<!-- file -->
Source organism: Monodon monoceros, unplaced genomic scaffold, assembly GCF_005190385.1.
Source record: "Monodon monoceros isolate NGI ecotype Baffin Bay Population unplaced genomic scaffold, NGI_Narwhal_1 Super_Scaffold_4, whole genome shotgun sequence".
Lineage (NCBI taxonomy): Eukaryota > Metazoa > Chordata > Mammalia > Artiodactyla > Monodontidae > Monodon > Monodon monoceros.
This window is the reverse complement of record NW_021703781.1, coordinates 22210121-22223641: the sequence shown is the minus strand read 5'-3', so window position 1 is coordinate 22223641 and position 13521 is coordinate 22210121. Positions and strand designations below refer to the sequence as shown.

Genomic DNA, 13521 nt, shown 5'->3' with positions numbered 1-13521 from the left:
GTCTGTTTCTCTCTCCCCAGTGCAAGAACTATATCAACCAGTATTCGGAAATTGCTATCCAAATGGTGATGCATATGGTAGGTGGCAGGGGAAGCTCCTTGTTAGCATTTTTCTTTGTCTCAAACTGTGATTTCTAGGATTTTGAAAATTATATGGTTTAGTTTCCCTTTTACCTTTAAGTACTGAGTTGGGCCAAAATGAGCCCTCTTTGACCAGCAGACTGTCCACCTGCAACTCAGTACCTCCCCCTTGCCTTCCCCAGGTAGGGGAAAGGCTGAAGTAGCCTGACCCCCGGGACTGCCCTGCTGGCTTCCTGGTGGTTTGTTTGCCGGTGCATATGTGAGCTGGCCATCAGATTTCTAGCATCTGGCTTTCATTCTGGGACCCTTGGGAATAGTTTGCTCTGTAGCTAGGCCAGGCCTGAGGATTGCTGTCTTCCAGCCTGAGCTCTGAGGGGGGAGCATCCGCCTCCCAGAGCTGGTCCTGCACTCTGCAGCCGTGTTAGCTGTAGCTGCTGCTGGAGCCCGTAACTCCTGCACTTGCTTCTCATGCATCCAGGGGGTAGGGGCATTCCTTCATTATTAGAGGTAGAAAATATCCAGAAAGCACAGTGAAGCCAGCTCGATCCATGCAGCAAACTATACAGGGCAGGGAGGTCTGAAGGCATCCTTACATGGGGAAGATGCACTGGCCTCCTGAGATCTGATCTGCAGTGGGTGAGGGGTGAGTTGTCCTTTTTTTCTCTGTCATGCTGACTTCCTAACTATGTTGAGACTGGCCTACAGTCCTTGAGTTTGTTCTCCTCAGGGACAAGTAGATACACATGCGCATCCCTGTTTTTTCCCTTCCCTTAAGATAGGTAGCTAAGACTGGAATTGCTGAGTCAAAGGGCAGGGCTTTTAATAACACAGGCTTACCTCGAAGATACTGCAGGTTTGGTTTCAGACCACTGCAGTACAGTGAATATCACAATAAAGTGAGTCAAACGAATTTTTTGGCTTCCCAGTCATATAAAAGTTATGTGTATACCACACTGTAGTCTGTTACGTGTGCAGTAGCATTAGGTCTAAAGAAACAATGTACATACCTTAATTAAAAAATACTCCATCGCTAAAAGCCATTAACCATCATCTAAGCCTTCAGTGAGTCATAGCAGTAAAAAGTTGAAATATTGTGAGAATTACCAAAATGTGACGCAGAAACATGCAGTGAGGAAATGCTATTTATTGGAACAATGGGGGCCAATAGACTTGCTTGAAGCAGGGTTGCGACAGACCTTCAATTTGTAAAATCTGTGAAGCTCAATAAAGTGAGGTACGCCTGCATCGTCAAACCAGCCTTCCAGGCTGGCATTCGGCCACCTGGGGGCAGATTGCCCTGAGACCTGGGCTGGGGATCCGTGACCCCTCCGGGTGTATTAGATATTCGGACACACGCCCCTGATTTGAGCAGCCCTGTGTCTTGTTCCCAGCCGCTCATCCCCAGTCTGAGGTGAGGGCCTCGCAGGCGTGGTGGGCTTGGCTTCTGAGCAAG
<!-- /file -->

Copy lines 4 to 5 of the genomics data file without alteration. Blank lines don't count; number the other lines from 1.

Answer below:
This window is the reverse complement of record NW_021703781.1, coordinates 22210121-22223641: the sequence shown is the minus strand read 5'-3', so window position 1 is coordinate 22223641 and position 13521 is coordinate 22210121. Positions and strand designations below refer to the sequence as shown.

Genomic DNA, 13521 nt, shown 5'->3' with positions numbered 1-13521 from the left: